Theater icon Celia Diaz Laurel passes on at 93

Mario Dumaual, ABS-CBN News

Posted at Jul 13 2021 11:06 AM | Updated as of Jul 13 2021 05:29 PM

Theater icon Celia Diaz Laurel passes on at 93 1

MANILA -- Stage icon Celia Diaz Laurel has passed, leaving behind a rich legacy in theater performance and arts. She was 93. 

In their announcement on Laurel’s Facebook account, her family disclosed that she passed on at 8:30 p.m. Monday. 

“Our star is home where she rightfully belongs. It is with profound sorrow that we announce the passing of our beloved CELIA DIAZ LAUREL yesterday, July 12, 2021 at 8:30 pm. Mrs. Laurel is survived by her children Suzie, Lynnie, Cocoy, David, Larry, and Iwi,” the post stated. 

Laurel is best remembered as the wife of the late Vice President Salvador Laurel and the mother of showbiz stalwarts Victor and Iwi Laurel. But on the arts and culture front, she was much more as an actress and set and costume designer, notably at Repertory Philipppines, a writer, and a long-time patron of the arts. 

Just last May, Laurel published her memoirs, “My Lives Behind the Proscenium,” a fascinating look-back of her several transformations as a woman and artist through the seasons. 

Edited by two of Laurel's children, Suzie and Cocoy, it was launched live on Facebook on May 29, her 93rd birthday. 

Close Laurel family friend, veteran writer Toots Tolentino, recalled that she personally attended the Facebook session.

“I will always remember her poise, gentility and quietude amid chaos and confusion,” Tolentino told ABS-CBN News Tuesday. 

“Napakabait at ang breeding to the max! She’s so malambing -- that‘s the Ilongga in her. Of all the households, rich and poor alike I’ve visited, sa kanya wala akong narinig na tumataas ang boses, sumisigaw o nag-aalburuto. Tatawag siya magsilbi ng merienda, pabulong pa siya magsabi sa mga kasama sa bahay.”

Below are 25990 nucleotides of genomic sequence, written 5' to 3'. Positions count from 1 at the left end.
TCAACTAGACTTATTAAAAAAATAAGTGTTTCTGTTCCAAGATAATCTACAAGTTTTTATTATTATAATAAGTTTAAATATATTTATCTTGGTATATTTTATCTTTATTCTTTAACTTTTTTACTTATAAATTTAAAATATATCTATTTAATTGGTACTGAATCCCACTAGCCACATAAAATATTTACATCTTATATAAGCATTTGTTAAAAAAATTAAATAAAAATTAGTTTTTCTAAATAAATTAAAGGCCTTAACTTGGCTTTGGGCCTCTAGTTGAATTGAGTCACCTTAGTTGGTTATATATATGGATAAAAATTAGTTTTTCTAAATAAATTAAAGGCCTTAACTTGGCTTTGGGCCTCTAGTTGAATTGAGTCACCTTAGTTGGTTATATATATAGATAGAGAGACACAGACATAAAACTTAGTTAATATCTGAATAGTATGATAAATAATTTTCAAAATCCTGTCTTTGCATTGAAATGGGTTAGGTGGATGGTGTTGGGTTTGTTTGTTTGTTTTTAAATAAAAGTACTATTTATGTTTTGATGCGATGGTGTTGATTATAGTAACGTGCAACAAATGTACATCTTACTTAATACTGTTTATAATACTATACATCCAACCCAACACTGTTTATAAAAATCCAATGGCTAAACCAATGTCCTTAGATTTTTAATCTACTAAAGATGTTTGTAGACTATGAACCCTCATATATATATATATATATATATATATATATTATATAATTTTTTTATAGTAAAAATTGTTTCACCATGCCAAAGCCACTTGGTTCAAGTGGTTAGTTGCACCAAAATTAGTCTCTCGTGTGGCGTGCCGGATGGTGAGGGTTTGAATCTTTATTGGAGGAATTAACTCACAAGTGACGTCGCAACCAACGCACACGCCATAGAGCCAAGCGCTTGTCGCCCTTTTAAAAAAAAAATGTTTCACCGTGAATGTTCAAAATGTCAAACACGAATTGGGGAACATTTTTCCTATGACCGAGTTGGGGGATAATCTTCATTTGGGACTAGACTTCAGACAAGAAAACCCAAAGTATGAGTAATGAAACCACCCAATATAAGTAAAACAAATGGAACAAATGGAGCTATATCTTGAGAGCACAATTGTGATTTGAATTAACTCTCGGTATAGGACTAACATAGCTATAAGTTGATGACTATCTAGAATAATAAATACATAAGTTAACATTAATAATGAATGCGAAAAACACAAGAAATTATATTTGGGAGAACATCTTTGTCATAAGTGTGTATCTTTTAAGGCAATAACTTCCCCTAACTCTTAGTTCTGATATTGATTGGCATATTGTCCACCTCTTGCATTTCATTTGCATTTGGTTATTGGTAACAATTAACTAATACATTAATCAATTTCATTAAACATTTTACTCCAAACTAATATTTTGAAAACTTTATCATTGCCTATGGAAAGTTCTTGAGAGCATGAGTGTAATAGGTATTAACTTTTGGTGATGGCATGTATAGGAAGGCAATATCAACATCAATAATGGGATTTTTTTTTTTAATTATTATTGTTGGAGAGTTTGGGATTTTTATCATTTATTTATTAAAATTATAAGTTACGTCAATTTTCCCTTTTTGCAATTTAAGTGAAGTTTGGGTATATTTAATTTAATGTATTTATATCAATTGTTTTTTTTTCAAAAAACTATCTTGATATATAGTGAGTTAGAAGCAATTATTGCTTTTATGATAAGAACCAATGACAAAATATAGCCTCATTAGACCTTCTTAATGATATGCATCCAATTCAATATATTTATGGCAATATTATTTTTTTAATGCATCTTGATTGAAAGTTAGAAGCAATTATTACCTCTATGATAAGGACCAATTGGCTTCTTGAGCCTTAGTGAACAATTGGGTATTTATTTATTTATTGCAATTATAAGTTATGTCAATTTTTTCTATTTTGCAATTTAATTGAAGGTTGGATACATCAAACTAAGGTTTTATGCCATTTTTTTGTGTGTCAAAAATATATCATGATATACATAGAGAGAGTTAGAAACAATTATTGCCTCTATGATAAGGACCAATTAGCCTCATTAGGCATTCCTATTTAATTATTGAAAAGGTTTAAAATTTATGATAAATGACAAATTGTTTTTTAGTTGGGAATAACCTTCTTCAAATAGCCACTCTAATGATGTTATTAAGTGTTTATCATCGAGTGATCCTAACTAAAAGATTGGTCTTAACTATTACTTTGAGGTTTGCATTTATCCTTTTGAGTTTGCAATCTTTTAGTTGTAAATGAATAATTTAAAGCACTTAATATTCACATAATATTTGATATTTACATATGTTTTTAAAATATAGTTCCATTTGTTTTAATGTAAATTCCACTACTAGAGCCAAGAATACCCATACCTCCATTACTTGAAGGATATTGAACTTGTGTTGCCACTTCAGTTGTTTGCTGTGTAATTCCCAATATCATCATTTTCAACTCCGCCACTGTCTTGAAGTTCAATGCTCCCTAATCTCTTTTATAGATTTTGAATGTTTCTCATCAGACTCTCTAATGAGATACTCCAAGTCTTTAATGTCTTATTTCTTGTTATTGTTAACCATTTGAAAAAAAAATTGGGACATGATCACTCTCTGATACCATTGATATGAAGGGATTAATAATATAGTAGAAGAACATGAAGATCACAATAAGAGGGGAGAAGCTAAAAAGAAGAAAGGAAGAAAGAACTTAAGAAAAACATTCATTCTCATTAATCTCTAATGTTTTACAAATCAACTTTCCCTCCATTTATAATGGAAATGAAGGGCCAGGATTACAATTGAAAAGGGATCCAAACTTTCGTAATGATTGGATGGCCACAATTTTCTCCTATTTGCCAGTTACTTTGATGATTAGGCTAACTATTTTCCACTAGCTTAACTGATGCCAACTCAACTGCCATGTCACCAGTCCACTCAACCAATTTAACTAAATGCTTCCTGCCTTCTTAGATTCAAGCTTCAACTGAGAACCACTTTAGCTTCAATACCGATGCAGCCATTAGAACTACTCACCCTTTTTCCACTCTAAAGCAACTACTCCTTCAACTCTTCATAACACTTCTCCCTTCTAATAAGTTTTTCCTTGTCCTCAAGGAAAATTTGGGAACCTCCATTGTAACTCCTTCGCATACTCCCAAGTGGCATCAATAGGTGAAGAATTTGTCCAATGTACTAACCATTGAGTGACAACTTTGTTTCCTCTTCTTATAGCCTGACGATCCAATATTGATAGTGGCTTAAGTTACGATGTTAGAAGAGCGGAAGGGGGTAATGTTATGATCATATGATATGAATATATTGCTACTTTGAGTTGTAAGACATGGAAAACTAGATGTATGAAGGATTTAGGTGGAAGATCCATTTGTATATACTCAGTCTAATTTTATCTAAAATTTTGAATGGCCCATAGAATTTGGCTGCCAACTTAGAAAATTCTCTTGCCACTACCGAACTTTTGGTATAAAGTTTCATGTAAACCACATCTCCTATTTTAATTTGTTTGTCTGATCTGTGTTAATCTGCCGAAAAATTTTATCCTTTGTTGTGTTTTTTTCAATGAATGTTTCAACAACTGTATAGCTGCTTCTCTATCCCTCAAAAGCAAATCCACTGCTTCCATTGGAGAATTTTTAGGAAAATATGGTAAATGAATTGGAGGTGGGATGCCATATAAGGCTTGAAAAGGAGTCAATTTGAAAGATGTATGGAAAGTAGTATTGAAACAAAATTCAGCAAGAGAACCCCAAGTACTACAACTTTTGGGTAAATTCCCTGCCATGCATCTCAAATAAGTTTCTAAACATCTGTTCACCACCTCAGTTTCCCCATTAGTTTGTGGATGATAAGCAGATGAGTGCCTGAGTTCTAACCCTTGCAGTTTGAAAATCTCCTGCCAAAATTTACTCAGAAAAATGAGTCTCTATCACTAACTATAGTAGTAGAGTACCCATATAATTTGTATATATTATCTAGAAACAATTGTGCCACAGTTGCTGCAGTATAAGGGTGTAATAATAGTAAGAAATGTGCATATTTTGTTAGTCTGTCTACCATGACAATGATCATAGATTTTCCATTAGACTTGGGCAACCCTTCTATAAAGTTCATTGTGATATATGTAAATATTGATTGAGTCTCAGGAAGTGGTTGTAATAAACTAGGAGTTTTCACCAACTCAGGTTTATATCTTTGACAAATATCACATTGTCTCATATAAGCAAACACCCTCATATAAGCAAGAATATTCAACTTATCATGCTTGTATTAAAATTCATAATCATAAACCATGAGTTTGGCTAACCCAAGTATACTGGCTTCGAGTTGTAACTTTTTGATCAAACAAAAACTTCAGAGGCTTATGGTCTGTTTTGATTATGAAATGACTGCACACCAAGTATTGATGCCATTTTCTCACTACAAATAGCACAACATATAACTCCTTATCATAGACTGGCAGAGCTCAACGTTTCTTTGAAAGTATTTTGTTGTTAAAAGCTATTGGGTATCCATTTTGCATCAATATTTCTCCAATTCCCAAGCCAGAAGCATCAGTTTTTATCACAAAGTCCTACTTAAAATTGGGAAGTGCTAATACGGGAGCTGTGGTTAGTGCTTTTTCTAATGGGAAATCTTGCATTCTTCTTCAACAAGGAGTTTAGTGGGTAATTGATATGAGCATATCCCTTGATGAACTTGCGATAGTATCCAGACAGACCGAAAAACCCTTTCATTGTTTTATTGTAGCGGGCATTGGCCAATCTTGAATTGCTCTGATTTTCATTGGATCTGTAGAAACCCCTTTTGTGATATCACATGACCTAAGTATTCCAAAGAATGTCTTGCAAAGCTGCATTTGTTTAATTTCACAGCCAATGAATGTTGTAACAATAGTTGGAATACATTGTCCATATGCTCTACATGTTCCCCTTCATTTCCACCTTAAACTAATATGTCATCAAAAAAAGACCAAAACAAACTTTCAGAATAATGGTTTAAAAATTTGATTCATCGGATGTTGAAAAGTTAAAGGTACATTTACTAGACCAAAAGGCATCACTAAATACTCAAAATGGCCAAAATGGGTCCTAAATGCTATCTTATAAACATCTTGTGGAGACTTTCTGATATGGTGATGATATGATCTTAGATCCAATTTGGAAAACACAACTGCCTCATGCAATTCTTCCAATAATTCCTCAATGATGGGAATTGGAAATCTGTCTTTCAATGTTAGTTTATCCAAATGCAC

Born 1928 in Talisay, Negros Occidental, Laurel’s love for acting began in her elementary years at Assumption College in Manila.

She would later join Eggie Apostol (who would become a journalist and founder of Philippine Daily Inquirer), Isagani Cruz (later Justice of the Supreme Court), and Beniting Legarda, Jr. in the Legion of Mary where they would mount fund-raising productions, recounted in “My Lives Behind the Proscenium.”

At the University of the Philippines School of Fine Arts, Laurel acted under playwright, director Wilfrido Ma. Guerrero.

She was also mentored by visiting Russian-American director Sonia Rifkin who chose her to portray the difficult role of Adela in Federico Garcia Lorca’s “The House of Bernarda Alba”; and Fr. James Reuter for the Jesuit’s popular radio program that staged plays. Laurel further honed her skills at the Yale School Of Drama in the US, after which she made her mark at Repertory Philippines. 

Her last project as a costume designer was for Baby Barredo’s "Guadalupe the Musical" (2018), where Laurel showcased her skill in recreating the look of 16th century Mexico. 
    
At the end of her book, Laurel wrote: “I believe that in every production design and costume created, and in every role I played as an actress, I had the Master Director leading me on and blessing my works. To Him I offered them all, as I would in every role I played behind the proscenium. And I am indeed, truly grateful.”

A private family wake will follow at the Laurel residence after her cremation Tuesday at Heritage Park, according to Suzie Delgado. Inurnment has been set at the Sanctuario de San Antonio at Forbes Park, Makati.